We report an AIDS patient with cytomegalovirus (CMV) retinitis that developed from an early minor lesion and progressed to extended involvement of the retina and severe deterioration of vision due to poor compliance with ganciclovir treatment. A 33-year-old man was known to have acquired immunodeficiency syndrome (AIDS) for eight months. The patient had no complaint of visual symptoms. A routine eye examination revealed his visual acuity to be 6/6 in both eyes. The dilated eye fundus examination using indirect ophthalmoscopy disclosed a localized white yellowish granular lesion in the peripheral retina of the right eye and a completely normal left eye. CMV retinitis with initial manifestation in the right eye was diagnosed. Due to incomplete treatment with ganciclovir, the retinal lesion rapidly enlarged and extended to the posterior pole, with eventual destruction of the nerve fiber layer and optic disc. The visual acuity of right eye dropped from 6/6 to 1/60 within six months. This case report indicates the importance of early, dilated eye fundus examination and recognition of early CMV retinitis in order to salvage visual function in AIDS patients. Completion of the anti-CMV treatment course in halting the progression of CMV retinitis is also emphasized.
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ranking = 2.5
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18/760. A case study: the use of cidofovir for the management of progressive multifocal leukoencephalopathy.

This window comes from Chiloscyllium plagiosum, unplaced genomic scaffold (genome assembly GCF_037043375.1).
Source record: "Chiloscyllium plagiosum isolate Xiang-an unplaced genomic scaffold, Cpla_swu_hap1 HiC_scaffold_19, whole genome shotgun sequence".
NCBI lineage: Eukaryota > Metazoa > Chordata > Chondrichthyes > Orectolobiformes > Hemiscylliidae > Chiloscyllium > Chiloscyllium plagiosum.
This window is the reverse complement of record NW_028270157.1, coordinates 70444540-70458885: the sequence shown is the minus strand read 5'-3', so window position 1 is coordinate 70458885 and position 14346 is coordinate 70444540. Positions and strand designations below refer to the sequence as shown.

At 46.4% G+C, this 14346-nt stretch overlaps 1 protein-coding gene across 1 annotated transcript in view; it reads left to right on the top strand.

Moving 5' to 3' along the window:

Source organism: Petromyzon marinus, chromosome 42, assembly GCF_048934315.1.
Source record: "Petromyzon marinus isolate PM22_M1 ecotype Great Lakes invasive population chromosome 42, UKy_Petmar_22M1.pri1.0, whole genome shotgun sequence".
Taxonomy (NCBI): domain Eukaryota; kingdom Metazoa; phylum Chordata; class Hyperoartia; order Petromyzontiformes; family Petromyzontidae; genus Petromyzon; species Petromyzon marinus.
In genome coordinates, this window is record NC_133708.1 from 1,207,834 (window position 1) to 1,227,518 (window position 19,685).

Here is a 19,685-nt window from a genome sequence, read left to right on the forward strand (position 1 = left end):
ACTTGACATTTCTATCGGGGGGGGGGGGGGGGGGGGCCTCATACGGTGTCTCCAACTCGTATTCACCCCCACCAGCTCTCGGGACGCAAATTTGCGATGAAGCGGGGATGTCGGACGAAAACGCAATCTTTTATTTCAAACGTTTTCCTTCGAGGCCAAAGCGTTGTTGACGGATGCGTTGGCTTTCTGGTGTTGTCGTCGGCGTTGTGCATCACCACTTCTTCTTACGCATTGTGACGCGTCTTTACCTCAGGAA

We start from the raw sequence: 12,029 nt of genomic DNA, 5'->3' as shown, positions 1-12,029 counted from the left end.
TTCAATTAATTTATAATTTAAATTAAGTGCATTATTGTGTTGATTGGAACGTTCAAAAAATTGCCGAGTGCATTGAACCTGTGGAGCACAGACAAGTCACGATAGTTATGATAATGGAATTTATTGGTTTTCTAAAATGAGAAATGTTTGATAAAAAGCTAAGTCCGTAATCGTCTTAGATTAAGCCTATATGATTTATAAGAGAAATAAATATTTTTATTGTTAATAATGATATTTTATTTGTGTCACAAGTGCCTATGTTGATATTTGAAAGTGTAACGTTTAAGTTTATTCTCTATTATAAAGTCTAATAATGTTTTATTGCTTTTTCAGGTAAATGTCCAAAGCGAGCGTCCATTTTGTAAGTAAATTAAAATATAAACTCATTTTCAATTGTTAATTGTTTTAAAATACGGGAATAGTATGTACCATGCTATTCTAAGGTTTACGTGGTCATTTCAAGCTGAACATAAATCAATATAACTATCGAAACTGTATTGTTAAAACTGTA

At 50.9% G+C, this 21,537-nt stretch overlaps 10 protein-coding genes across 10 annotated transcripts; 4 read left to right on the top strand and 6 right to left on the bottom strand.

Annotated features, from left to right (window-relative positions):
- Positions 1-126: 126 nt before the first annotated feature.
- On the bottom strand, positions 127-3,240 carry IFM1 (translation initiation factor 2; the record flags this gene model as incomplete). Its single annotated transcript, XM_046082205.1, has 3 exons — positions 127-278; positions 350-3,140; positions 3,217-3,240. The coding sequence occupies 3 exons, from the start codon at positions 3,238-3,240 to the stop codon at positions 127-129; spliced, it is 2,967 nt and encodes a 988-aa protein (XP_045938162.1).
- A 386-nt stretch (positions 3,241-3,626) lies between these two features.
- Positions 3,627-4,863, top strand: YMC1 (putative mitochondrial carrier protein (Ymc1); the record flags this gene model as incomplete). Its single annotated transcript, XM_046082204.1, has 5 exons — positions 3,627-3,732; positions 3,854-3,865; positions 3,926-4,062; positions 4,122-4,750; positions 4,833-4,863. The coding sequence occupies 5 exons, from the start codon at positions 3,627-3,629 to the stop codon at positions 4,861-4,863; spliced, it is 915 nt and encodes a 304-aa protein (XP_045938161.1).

Progressive Multifocal Leukoencephalopathy (PML) is an opportunistic infection of the brain in advanced stages of AIDS. PML is caused by the jc virus, which leads to a decline in mental acuity and motor functions over a period of weeks or months. Currently, there is no treatment or cure for PML. Cidofovir, an antiviral agent, at the standard dosages for the treatment of cytomegalovirus (CMV) was implemented in the treatment and management of a 35-year-old, newly diagnosed AIDS, White male with PML. The patient presented with impaired motor functions of the left upper and lower extremities, which resulted in hemiparalysis and hemiparesis. The use of cidofovir infusions at standard recommendations for treatment and management of CMV has resulted in improvement and some resolution of the patient's paralysis and paresthesia. The patient has remained on the cidofovir for more than a year, with no signs of advancement of his PML or AIDS. Further investigation and extensive clinical trials are needed in the treatment and management of PML with the use of cidofovir.